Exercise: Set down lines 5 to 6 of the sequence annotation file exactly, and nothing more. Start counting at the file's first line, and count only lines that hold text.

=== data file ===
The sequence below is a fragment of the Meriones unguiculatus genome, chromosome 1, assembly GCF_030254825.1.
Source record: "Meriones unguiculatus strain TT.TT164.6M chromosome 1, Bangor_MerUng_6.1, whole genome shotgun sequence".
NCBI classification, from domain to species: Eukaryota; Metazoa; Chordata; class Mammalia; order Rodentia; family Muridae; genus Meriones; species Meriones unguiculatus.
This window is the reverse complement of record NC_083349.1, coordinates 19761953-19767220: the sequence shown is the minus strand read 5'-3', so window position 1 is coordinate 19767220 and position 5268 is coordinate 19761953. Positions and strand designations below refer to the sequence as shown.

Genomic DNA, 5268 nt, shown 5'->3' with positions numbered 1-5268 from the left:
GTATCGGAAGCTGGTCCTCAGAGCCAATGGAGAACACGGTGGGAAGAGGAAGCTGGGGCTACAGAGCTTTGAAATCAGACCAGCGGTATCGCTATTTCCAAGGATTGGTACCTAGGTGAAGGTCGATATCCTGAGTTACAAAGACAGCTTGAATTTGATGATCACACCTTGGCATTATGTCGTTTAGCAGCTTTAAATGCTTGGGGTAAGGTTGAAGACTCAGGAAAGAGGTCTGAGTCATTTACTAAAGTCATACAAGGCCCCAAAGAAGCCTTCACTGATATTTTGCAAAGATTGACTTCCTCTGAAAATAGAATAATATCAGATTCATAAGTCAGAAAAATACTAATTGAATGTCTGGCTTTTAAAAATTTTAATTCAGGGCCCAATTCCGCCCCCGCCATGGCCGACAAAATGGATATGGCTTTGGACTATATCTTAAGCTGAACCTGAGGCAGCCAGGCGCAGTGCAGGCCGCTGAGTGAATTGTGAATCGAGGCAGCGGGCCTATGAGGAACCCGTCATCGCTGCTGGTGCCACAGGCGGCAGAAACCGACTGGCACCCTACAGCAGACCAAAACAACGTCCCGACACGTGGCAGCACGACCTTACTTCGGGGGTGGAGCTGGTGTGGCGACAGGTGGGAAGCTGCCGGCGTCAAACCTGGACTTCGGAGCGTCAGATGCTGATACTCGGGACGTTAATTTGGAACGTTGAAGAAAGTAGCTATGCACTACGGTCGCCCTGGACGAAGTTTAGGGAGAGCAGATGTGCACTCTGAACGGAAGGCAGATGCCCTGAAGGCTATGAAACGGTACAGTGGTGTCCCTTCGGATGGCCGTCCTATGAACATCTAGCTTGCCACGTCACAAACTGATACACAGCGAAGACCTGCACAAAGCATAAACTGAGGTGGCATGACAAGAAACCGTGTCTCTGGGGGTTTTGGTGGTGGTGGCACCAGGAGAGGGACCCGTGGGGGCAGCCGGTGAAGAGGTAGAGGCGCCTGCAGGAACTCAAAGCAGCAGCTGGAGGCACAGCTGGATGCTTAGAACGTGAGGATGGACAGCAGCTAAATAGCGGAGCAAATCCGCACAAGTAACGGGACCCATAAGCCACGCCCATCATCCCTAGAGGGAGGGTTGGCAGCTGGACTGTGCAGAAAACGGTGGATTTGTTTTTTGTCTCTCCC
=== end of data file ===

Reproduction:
Genomic DNA, 5268 nt, shown 5'->3' with positions numbered 1-5268 from the left:
GTATCGGAAGCTGGTCCTCAGAGCCAATGGAGAACACGGTGGGAAGAGGAAGCTGGGGCTACAGAGCTTTGAAATCAGACCAGCGGTATCGCTATTTCCAAGGATTGGTACCTAGGTGAAGGTCGATATCCTGAGTTACAAAGACAGCTTGAATTTGATGATCACACCTTGGCATTATGTCGTTTAGCAGCTTTAAATGCTTGGGGTAAGGTTGAAGACTCAGGAAAGAGGTCTGAGTCATTTACTAAAGTCATACAAGGCCCCAAAGAAGCCTTCACTGATATTTTGCAAAGATTGACTTCCTCTGAAAATAGAATAATATCAGATTCATAAGTCAGAAAAATACTAATTGAATGTCTGGCTTTTAAAAATTTTAATTCAGGGCCCAATTCCGCCCCCGCCATGGCCGACAAAATGGATATGGCTTTGGACTATATCTTAAGCTGAACCTGAGGCAGCCAGGCGCAGTGCAGGCCGCTGAGTGAATTGTGAATCGAGGCAGCGGGCCTATGAGGAACCCGTCATCGCTGCTGGTGCCACAGGCGGCAGAAACCGACTGGCACCCTACAGCAGACCAAAACAACGTCCCGACACGTGGCAGCACGACCTTACTTCGGGGGTGGAGCTGGTGTGGCGACAGGTGGGAAGCTGCCGGCGTCAAACCTGGACTTCGGAGCGTCAGATGCTGATACTCGGGACGTTAATTTGGAACGTTGAAGAAAGTAGCTATGCACTACGGTCGCCCTGGACGAAGTTTAGGGAGAGCAGATGTGCACTCTGAACGGAAGGCAGATGCCCTGAAGGCTATGAAACGGTACAGTGGTGTCCCTTCGGATGGCCGTCCTATGAACATCTAGCTTGCCACGTCACAAACTGATACACAGCGAAGACCTGCACAAAGCATAAACTGAGGTGGCATGACAAGAAACCGTGTCTCTGGGGGTTTTGGTGGTGGTGGCACCAGGAGAGGGACCCGTGGGGGCAGCCGGTGAAGAGGTAGAGGCGCCTGCAGGAACTCAAAGCAGCAGCTGGAGGCACAGCTGGATGCTTAGAACGTGAGGATGGACAGCAGCTAAATAGCGGAGCAAATCCGCACAAGTAACGGGACCCATAAGCCACGCCCATCATCCCTAGAGGGAGGGTTGGCAGCTGGACTGTGCAGAAAACGGTGGATTTGTTTTTTGTCTCTCCC